Dennis Overby: Suggesting explanations. Yes, there, the last thing I saw a couple of days ago, it was like, you know, 50 papers had been published, but. So the first thing they have to do is that they started this experiment in 2018 and they’ve reported on 6% of the data that they [00:06:00] expect to eventually get. There was their first run. Now they’re on their, they’re completing the fourth or fifth run of this experiment.
So in another year or two, they’ll have much better statistics and they’ll be able to say, yeah, there really is a discrepancy here or it’s just a mistake. And in the meantime, Oh, the particle theorists are going crazy. And they’re trying to devise with this. Are there different ways of looking at data from the large Hadron Collider, for example, in which some of these particles might’ve shown up, but unless you know exactly what to look for in these data streams, which are petabytes, trillions and trillions of bits of information, it can be hard to find something.
Jordan Heath-Rawlings: Assuming the data proves out and it’s not a mistake. How would scientists then go about finding what that discrepancy is, like, what that missing particle could be?
Dennis Overby: Well, there is, there are lots of competing ideas [00:07:00] and some of them can be tested at the large Hadron Collider. They might find these new proposed particles in data they already have.
If they look through it the right way. Now, the Collider is supposed to, has been basically on vacation for the last two years. And it’s starting up again a year from now, um, with more, more intensity. And so there’ll be more, much more data coming from the large Hadron Collider. There also experiments with, uh, particles called neutrinos, which are part of this ros- the standard model roster of funny little lightweight particles, and they’re- some of these explanations involve, uh, other particles that might decay into these neutrinos and might’ve affected the expansion of the universe during the big bang. So astronomers are very excited about that. It’s going to be a, a real sort of a marketplace of ideas, you know, who knows what it can-
If this is a little thread that [00:08:00] you tug on and, and you know, some of these great mysteries unravel. Nobody really knows that yet, but they’re hopeful that, like, some mystery will unravel that we’re not at the end of the road. It’ll certainly give a boost to people who want to build bigger colliders. I mean, right now the large Hadron Collider outside Geneva is the biggest, it’s the biggest machine in the world, basically. It’s 17 miles around and bangs together, protons at the speed of light. But there are people that want to be a much bigger Collider, 60 or 70 miles around. And they would bang protons together with 10 times as much energy as they’re getting now. And that, that could lead to the new discovery of new particles, but it’s, you know, it’s another $10 billion.
Jordan Heath-Rawlings: Right.
Dennis Overby: Or more, you know.
Jordan Heath-Rawlings: But if this particle exists and the standard model, [00:09:00] uh, does not account for it. Does that mean- and again, I’m not, you know, trying to go on flights of fancy or anything, but presumably that brings up the possibility that there might be many other particles or many other things that we’re missing.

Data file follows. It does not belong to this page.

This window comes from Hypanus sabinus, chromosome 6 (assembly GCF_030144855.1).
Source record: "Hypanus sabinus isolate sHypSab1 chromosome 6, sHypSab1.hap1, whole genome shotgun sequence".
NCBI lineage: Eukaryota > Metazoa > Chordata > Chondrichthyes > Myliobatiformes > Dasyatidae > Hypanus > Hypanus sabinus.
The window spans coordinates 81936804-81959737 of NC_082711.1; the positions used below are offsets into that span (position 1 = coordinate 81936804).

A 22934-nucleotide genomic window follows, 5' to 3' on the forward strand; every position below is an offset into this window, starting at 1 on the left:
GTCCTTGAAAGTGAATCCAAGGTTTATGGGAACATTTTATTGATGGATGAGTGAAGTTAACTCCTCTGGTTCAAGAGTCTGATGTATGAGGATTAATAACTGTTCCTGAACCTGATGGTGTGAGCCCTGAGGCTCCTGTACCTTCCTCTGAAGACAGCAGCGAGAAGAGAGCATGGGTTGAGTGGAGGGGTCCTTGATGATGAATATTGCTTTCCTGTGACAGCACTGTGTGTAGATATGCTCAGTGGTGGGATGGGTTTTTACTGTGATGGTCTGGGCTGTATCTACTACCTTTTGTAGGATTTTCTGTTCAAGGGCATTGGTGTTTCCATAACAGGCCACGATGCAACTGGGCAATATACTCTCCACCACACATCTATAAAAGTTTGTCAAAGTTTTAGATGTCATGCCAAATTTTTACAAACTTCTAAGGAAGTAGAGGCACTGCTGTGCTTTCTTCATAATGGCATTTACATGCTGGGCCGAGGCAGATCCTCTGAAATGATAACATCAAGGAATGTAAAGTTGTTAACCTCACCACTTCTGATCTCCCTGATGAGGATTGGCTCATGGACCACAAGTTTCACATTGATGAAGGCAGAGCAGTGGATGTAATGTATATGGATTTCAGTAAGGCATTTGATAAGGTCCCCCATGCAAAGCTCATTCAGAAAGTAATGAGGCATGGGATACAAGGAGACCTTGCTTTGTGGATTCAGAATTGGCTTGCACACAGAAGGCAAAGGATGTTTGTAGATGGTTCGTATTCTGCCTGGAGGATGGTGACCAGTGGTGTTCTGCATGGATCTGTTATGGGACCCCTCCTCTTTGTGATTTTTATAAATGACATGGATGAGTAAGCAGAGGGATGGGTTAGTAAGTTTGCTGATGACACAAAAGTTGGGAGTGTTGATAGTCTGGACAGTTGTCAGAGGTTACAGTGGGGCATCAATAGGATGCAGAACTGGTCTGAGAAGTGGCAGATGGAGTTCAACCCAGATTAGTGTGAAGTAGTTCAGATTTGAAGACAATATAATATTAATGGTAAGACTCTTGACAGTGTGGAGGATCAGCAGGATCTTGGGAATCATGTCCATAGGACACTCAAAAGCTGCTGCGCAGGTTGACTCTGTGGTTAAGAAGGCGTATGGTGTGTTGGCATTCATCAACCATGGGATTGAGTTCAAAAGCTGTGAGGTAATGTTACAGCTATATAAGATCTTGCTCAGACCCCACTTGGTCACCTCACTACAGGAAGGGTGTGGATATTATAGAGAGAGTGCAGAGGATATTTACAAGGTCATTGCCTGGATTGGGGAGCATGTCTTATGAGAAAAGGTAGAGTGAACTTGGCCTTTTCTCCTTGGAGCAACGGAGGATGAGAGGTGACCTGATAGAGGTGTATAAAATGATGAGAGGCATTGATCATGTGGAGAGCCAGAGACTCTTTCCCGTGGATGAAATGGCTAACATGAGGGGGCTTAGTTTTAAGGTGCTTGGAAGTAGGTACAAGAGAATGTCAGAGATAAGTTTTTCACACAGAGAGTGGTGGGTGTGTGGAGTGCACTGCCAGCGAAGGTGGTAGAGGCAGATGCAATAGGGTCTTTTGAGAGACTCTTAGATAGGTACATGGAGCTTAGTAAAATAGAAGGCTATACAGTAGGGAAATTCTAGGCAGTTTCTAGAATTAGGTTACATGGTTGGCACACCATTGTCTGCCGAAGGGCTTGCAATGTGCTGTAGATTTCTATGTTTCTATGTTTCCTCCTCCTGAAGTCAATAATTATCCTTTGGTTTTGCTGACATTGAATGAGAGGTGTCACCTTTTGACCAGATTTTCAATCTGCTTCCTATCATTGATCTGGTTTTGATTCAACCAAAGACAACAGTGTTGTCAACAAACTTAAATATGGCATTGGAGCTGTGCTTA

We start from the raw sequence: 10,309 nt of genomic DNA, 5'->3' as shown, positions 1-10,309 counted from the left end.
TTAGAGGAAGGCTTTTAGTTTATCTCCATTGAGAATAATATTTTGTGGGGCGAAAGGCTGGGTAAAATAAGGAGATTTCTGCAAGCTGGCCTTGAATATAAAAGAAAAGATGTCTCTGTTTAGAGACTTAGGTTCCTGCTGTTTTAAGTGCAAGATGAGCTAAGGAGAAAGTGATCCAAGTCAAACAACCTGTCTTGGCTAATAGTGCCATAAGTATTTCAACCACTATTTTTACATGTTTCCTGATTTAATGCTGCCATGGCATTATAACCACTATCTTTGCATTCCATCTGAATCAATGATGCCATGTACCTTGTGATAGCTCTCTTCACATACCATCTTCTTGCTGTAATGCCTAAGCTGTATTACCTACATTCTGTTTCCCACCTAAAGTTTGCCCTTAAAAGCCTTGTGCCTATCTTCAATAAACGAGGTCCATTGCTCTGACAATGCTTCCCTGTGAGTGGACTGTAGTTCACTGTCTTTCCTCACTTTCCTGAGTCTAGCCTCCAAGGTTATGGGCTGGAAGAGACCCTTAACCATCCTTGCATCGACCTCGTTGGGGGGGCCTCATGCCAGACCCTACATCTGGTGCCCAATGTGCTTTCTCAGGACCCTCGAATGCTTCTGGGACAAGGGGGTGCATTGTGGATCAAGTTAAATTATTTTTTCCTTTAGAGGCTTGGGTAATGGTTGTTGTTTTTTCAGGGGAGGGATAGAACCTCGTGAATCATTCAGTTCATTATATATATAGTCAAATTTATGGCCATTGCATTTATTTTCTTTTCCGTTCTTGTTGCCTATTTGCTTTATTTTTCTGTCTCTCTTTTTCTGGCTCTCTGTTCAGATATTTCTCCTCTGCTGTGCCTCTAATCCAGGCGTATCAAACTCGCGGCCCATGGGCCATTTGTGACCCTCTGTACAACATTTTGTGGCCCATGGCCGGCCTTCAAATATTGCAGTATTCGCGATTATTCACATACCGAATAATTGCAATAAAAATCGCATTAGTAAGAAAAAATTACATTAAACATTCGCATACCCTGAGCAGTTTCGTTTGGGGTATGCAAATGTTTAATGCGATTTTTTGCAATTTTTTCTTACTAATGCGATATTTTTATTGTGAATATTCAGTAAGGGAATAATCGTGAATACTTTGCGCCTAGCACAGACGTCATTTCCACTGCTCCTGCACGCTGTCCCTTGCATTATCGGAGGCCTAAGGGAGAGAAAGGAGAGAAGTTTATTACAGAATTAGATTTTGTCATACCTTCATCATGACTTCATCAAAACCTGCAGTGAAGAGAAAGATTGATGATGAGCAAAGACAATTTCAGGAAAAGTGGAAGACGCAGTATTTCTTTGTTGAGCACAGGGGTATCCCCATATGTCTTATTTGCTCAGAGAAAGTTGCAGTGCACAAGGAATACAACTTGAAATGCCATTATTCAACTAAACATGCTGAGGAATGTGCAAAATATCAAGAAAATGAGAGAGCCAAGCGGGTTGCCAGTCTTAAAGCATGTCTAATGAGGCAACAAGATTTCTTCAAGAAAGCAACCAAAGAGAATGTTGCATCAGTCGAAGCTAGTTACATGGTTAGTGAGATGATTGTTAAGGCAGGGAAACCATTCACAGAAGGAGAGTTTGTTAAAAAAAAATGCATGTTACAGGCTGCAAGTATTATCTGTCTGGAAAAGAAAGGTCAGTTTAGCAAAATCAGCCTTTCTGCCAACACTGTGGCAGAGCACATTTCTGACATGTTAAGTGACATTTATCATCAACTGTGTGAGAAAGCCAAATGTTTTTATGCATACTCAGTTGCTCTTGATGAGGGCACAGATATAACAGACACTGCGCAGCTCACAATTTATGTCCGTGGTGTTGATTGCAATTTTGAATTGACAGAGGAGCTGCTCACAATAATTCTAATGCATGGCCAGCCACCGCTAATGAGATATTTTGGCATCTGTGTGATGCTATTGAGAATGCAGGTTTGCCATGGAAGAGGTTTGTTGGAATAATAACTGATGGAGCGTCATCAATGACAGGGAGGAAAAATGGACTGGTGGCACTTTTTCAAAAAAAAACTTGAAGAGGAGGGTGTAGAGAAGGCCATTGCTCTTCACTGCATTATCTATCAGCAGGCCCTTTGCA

Dennis Overby: Exactly. And we probably are missing many, these things start out simple, like, well, what’s the particle that does so-and-so and then they find out, well, there’s actually a whole family of particles, just like. There’s not just the electron. The electron has a cousin called the muon, the muon has an even heavier cousin called the tau.
Um, so things just get more and more complicated. The more you look at them. And right now, both physicists and astronomers are obsessed with dark matter, which occupies about 25% of the universe by weight. And it’s invisible. And we don’t know what it is, but we all, we know that it’s not ordinary matter and we can’t see it, but it affects the shapes of galaxies and the large scale structure of the cosmos. [00:10:00] And people have been presuming, oh, so there’s this particle that we can’t see, but there are lots of theories out there that would produce such particles, but there’s people saying, well, why, you know, why should we assume that it’s just one particle?
I mean, look at the luminous universe. I mean, we’ve got dozens of particles. We’ve got living creatures, you know, I mean the dark, the dark side as they call it, is, you know, is bigger than the light side. So who knows what can be going on there?
Jordan Heath-Rawlings: This is what gets me, um, about stories like these and why I’m so fascinated with them and why we wanted to talk to you. It’s just, you know, on, on the one hand, we keep coming up with models, like the standard model that stand for for decades. Um, and then one tiny little fluctuation pops up and all of a sudden we’re like, ah, we might not know anything. And, um, I guess I just, I always [00:11:00] wonder how far we are away from being able to figure out just how much we don’t know if that makes sense and how we’d even determine that?